Sub-Zero. Scorpion. Sonya Blade. If you grew up in the 1990s -- and happen to have a particular penchant for animated violence -- then you most certainly know a thing or two about these names and the Mortal Kombat franchise. The series experienced moderate success on the silver screen two decades ago, and fans have waited for a full-blown reboot ever since. Horror icon and Aquaman director James Wan has found himself attached to a long-awaited Mortal Kombat reboot for the last year, and he has finally come forward to explain why the film has taken so long to develop.
Although the Mortal Kombat reboot remains in development hell for now, James Wan recently spoke to IGN at a TCA event to provide a much-needed update on the project -- as well as why it might take some time to materialize. He said:
So it sounds as though the creative forces behind the Mortal Kombat reboot want to make sure that they get it right before pressing forward and entering production. The Mortal Kombat series has become a household name over the course of the last two decades, so it's not like the studio needs to rush development in order to make the film's release coincide with a tie-in game. In this case, quality seems far more important than timeliness.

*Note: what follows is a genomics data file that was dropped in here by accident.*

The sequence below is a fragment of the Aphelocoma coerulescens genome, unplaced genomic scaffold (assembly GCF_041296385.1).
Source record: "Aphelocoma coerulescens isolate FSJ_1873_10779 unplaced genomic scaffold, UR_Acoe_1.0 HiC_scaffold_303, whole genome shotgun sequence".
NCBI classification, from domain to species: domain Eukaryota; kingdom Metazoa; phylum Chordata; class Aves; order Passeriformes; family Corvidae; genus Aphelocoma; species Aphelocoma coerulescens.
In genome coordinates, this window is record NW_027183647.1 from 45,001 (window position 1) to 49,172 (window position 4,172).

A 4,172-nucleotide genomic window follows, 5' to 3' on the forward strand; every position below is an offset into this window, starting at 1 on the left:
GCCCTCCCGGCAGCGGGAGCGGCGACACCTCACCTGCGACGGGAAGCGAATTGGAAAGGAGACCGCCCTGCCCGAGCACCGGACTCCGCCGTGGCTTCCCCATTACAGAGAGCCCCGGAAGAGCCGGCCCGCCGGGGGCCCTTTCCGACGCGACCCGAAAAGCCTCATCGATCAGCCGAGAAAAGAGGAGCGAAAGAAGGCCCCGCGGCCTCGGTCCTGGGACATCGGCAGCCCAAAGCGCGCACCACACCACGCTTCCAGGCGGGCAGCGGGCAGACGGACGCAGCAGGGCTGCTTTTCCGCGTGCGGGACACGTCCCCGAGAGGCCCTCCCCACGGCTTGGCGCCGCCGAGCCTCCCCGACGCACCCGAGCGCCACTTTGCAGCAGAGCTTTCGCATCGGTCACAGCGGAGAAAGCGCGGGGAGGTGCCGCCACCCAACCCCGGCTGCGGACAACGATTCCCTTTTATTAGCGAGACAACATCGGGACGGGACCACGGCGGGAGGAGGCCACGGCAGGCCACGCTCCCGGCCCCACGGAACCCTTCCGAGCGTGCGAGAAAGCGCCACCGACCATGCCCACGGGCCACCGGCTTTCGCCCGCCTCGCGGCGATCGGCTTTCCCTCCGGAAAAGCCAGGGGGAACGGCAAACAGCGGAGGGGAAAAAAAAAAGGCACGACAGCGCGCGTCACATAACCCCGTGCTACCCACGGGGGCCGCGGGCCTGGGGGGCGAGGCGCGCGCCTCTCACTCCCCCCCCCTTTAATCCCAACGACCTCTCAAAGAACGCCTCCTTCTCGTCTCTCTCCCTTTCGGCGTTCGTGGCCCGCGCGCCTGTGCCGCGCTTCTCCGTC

James Wan would go on to describe his vision for the Mortal Kombat reboot by referring to it as an update of Bruce Lee's martial arts classic Enter The Dragon combined with fantasy and magic elements. If you've played the Mortal Kombat series, then you already know that's a perfect recipe for success -- as long as we get plenty of insane finishing moves and buckets of blood.
If the Mortal Kombat reboot does eventually come to fruition, it will mark the first time that the video game series has received a proper feature film adaptation in more than two decades. In our opinion, that's far too long. As far as video game movie franchises go, Mortal Kombat represents something of an outlier. The MK movies never received the sort of mainstream success enjoyed by the first Lara Croft: Tomb Raider, but the series also developed a cult following that made it far more beloved than something like Super Mario Bros. Even at its corniest moments, it still endeared fans and developed a strong legacy.
With such a rabid, loyal fan base, as well as a consistent stream of solid Mortal Kombat video games over the last few years, a properly executed reboot could make a serious impression on audiences. We trust you, Mr. Wan, so please get this right; we don't care how long it takes.
Originally from Connecticut, Conner grew up in San Diego and graduated from Chapman University in 2014. He now lives in Los Angeles working in and around the entertainment industry and can mostly be found binging horror movies and chugging coffee.
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